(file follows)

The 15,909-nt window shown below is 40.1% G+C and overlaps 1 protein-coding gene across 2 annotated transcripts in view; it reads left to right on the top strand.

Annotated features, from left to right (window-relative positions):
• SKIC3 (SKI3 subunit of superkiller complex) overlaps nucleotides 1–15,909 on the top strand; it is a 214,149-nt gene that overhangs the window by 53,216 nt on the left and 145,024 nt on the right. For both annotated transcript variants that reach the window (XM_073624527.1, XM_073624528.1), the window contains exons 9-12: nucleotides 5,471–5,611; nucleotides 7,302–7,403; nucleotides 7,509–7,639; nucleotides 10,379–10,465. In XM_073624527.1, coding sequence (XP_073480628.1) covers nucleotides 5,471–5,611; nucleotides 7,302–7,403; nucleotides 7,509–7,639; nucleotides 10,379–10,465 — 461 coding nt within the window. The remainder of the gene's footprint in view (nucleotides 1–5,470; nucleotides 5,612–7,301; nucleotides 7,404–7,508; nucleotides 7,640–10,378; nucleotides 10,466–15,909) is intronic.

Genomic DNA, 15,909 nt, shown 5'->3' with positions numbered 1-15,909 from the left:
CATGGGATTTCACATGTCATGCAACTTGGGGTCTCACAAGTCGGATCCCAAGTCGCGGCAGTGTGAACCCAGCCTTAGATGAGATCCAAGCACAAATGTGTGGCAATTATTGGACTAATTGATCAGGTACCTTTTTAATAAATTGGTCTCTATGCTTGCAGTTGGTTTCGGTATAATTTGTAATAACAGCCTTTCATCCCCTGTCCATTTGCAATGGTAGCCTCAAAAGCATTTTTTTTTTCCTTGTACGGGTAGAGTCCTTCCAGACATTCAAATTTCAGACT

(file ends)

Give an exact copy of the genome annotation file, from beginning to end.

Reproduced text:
The 15,909-nt window shown below is 40.1% G+C and overlaps 1 protein-coding gene across 2 annotated transcripts in view; it reads left to right on the top strand.

Annotated features, from left to right (window-relative positions):
• SKIC3 (SKI3 subunit of superkiller complex) overlaps nucleotides 1–15,909 on the top strand; it is a 214,149-nt gene that overhangs the window by 53,216 nt on the left and 145,024 nt on the right. For both annotated transcript variants that reach the window (XM_073624527.1, XM_073624528.1), the window contains exons 9-12: nucleotides 5,471–5,611; nucleotides 7,302–7,403; nucleotides 7,509–7,639; nucleotides 10,379–10,465. In XM_073624527.1, coding sequence (XP_073480628.1) covers nucleotides 5,471–5,611; nucleotides 7,302–7,403; nucleotides 7,509–7,639; nucleotides 10,379–10,465 — 461 coding nt within the window. The remainder of the gene's footprint in view (nucleotides 1–5,470; nucleotides 5,612–7,301; nucleotides 7,404–7,508; nucleotides 7,640–10,378; nucleotides 10,466–15,909) is intronic.

Genomic DNA, 15,909 nt, shown 5'->3' with positions numbered 1-15,909 from the left:
CATGGGATTTCACATGTCATGCAACTTGGGGTCTCACAAGTCGGATCCCAAGTCGCGGCAGTGTGAACCCAGCCTTAGATGAGATCCAAGCACAAATGTGTGGCAATTATTGGACTAATTGATCAGGTACCTTTTTAATAAATTGGTCTCTATGCTTGCAGTTGGTTTCGGTATAATTTGTAATAACAGCCTTTCATCCCCTGTCCATTTGCAATGGTAGCCTCAAAAGCATTTTTTTTTTCCTTGTACGGGTAGAGTCCTTCCAGACATTCAAATTTCAGACT